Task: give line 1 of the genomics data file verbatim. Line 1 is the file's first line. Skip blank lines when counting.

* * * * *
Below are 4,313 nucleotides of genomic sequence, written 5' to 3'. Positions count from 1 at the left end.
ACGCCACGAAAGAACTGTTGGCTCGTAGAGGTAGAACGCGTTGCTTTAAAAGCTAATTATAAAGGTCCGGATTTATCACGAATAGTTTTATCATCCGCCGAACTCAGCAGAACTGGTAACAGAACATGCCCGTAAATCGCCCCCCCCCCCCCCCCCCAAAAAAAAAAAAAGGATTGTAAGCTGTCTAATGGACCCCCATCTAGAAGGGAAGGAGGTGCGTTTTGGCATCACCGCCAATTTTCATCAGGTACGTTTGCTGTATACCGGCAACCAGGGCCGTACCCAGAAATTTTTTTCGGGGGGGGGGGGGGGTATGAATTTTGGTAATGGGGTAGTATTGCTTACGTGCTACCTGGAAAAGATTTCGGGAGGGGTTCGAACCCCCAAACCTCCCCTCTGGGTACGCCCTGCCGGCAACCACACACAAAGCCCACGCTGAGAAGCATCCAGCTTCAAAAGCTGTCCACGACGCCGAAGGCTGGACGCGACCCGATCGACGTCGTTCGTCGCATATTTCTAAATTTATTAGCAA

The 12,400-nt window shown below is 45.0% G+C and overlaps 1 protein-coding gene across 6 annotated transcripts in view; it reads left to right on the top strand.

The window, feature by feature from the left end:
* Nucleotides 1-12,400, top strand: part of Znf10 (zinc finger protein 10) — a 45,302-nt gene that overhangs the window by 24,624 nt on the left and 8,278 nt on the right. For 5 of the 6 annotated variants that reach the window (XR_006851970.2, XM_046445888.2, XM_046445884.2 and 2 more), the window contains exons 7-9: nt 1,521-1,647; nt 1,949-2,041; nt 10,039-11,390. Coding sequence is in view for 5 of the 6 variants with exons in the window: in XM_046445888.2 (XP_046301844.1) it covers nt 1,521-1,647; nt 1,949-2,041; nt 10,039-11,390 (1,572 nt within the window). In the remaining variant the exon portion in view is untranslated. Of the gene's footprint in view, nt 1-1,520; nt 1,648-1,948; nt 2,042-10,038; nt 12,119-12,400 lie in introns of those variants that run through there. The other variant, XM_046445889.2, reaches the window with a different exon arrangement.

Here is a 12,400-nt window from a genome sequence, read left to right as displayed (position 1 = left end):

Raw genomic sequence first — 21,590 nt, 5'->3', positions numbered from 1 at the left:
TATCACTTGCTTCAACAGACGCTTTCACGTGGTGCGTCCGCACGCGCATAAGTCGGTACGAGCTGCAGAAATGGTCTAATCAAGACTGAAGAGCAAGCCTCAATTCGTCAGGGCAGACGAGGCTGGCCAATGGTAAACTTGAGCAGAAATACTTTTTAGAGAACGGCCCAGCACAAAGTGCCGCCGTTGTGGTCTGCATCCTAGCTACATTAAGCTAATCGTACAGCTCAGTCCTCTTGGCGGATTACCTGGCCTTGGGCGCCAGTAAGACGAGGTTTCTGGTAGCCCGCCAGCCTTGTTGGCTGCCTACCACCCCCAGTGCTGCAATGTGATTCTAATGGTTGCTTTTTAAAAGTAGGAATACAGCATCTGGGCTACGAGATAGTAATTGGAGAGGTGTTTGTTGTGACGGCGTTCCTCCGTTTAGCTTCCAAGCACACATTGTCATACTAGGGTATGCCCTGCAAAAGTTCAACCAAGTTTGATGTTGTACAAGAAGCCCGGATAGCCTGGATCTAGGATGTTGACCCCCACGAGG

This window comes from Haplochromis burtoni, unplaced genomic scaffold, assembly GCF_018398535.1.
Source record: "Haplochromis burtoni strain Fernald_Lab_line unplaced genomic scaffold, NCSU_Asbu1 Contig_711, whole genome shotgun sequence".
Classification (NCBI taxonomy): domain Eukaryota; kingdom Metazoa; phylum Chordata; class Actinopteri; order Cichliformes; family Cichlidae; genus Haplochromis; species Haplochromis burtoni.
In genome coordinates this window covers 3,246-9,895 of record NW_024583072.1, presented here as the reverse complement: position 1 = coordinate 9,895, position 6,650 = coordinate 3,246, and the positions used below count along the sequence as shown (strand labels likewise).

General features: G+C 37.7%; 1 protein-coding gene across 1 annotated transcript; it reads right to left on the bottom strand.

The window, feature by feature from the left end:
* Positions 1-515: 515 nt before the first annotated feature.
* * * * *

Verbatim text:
Below are 4,313 nucleotides of genomic sequence, written 5' to 3'. Positions count from 1 at the left end.